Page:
End of Days.

The leading advertiser organization in the world - the ANA -- just issued a 58-page report accusing its ad agency "partners" of everything from shady buying practices to kickbacks to conflict of interest. The ad agencies' own trade group - the 4As - has naturally cried foul, arguing that they should have been fully involved in the investigation all along (not unlike having the defense team sit on a grand jury). But the whole food fight about whether the report was fair or accurate or should have named names just distracts us from the big truth at its core: The entire premise of the media agency has timed out.

It's being argued by agency defenders that the ANA's motive is money and control; that advertisers are trying to squeeze even more blood from the empty stone of agency margins, and that advertiser procurement practices and policies have been destructive to the advertiser/agency 'partnership.' That may well be true, but think about this: would the ANA have even considered such a drastic and destructive step if advertisers hadn't already pretty much given up on the media agency? The media agency problem isn't the K2 report. The problem is relevance and time. The problem is rust.

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The simple truth is that the media agency is a transactional intermediary in an age where transactions have already been digitized and power and control have shifted from the intermediary to the transacting parties. Travel booking once exclusively belonged to the travel agent; now it's almost exclusively a direct transaction between the traveler and the carrier or hotel. There are a hundred more examples of intermediaries being marginalized. And the media agency position today has the unmistakable feel of a late stage disintegration.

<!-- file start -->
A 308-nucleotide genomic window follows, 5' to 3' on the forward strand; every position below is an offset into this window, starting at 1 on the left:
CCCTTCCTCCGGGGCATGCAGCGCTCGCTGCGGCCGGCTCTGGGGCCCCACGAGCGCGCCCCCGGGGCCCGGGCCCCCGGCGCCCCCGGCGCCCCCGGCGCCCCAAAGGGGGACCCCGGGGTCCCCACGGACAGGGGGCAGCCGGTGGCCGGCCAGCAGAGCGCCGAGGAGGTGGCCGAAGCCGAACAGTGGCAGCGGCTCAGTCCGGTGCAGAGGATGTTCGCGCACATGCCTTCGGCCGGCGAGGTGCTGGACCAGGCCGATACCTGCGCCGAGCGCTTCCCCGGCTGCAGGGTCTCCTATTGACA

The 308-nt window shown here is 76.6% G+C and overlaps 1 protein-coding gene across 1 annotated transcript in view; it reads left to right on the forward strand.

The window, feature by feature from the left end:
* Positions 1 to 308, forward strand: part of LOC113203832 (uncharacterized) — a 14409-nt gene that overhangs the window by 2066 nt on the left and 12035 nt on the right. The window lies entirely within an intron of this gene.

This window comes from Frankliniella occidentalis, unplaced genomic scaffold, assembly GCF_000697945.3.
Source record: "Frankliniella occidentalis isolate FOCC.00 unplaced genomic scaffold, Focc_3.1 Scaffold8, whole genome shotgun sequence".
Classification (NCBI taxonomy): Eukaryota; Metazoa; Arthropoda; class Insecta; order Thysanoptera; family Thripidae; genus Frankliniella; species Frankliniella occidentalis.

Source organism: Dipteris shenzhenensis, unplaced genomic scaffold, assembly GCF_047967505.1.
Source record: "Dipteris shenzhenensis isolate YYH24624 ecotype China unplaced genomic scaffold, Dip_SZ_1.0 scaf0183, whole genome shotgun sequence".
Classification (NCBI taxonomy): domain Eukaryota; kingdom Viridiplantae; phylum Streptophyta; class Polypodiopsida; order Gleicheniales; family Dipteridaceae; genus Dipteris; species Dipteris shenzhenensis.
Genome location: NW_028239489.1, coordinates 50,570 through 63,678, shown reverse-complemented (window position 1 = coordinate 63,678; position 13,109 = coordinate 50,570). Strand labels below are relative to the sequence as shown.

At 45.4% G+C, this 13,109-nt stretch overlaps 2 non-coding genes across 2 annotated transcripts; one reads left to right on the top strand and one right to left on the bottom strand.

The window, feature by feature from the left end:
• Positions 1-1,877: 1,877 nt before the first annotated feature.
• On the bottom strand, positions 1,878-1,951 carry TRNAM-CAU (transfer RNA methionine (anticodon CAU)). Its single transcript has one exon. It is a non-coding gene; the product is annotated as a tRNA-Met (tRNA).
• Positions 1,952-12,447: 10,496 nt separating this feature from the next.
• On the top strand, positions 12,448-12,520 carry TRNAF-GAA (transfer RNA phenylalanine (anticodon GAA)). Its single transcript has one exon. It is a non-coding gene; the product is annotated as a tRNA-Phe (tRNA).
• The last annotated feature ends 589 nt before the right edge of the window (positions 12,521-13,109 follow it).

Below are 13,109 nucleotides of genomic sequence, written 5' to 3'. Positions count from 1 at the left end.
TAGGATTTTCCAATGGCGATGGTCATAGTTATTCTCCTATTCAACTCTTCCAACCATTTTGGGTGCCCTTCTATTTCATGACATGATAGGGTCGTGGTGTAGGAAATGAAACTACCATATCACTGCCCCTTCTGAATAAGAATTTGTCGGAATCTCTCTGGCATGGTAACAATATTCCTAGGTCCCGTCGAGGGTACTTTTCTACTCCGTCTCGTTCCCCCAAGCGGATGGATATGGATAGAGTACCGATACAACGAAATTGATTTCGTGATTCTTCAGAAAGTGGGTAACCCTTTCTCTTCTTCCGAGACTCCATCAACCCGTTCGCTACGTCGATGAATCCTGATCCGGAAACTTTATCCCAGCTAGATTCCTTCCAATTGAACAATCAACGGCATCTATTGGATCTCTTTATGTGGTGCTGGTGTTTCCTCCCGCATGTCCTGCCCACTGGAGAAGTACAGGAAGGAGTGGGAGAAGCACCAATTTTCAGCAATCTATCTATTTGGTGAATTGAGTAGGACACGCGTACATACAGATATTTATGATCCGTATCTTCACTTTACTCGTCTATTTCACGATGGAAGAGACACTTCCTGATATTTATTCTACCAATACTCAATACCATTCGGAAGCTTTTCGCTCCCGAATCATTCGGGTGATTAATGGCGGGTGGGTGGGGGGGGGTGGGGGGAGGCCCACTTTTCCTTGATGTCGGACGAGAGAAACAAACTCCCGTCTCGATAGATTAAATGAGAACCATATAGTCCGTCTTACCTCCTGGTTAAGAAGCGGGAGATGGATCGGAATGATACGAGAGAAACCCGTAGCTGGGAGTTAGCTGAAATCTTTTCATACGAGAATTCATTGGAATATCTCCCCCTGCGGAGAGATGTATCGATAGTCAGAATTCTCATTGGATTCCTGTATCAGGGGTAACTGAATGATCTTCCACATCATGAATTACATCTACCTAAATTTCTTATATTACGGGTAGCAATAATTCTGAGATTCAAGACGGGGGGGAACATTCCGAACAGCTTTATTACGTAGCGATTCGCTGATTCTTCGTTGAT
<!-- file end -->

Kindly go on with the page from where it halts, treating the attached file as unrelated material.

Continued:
Marketers, publishers, media companies and technologists are all innovating; often for the better, sometimes for the worse, but always with remarkable speed. The media agency is increasingly seen as a high-priced toll collector who's adding time and cost but not value to the trip. A good friend of mine who's been on the inside of the agency/client relationship argues that the media agency will now and forever more be in a state of perpetual review... yet another sign that the jig is up.

Group M's Rob Norman writes persuasively about how his company is in a state of massive reinvention; that its investments and partnerships make it a fundamentally different kind of company and change the value equation. Rob may well be right: the ultimate spawn of WPP/GroupM/Xaxis may well be successful. It just won't be a media agency. All that's left for that model are more reviews, continued assault on margins and less relevance.

And rust.